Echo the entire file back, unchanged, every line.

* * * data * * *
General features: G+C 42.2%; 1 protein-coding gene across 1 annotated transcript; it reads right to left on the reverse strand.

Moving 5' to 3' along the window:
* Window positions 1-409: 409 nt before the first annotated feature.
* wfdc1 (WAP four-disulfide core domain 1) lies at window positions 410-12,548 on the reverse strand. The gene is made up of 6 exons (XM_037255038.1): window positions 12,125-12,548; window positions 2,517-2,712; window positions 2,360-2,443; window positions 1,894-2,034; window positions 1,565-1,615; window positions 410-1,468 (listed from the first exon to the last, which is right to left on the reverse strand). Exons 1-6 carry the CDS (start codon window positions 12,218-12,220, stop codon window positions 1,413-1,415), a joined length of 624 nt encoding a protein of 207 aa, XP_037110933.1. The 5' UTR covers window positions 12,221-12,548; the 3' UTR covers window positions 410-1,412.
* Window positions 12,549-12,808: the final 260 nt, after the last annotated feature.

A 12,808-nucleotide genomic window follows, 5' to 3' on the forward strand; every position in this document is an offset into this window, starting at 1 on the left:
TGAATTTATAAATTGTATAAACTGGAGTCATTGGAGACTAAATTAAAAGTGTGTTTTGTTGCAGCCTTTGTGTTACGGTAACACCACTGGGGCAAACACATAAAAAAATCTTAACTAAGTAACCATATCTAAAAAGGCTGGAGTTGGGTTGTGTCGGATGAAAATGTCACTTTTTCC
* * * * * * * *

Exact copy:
General features: G+C 42.2%; 1 protein-coding gene across 1 annotated transcript; it reads right to left on the reverse strand.

Moving 5' to 3' along the window:
* Window positions 1-409: 409 nt before the first annotated feature.
* wfdc1 (WAP four-disulfide core domain 1) lies at window positions 410-12,548 on the reverse strand. The gene is made up of 6 exons (XM_037255038.1): window positions 12,125-12,548; window positions 2,517-2,712; window positions 2,360-2,443; window positions 1,894-2,034; window positions 1,565-1,615; window positions 410-1,468 (listed from the first exon to the last, which is right to left on the reverse strand). Exons 1-6 carry the CDS (start codon window positions 12,218-12,220, stop codon window positions 1,413-1,415), a joined length of 624 nt encoding a protein of 207 aa, XP_037110933.1. The 5' UTR covers window positions 12,221-12,548; the 3' UTR covers window positions 410-1,412.
* Window positions 12,549-12,808: the final 260 nt, after the last annotated feature.

A 12,808-nucleotide genomic window follows, 5' to 3' on the forward strand; every position in this document is an offset into this window, starting at 1 on the left:
TGAATTTATAAATTGTATAAACTGGAGTCATTGGAGACTAAATTAAAAGTGTGTTTTGTTGCAGCCTTTGTGTTACGGTAACACCACTGGGGCAAACACATAAAAAAATCTTAACTAAGTAACCATATCTAAAAAGGCTGGAGTTGGGTTGTGTCGGATGAAAATGTCACTTTTTCC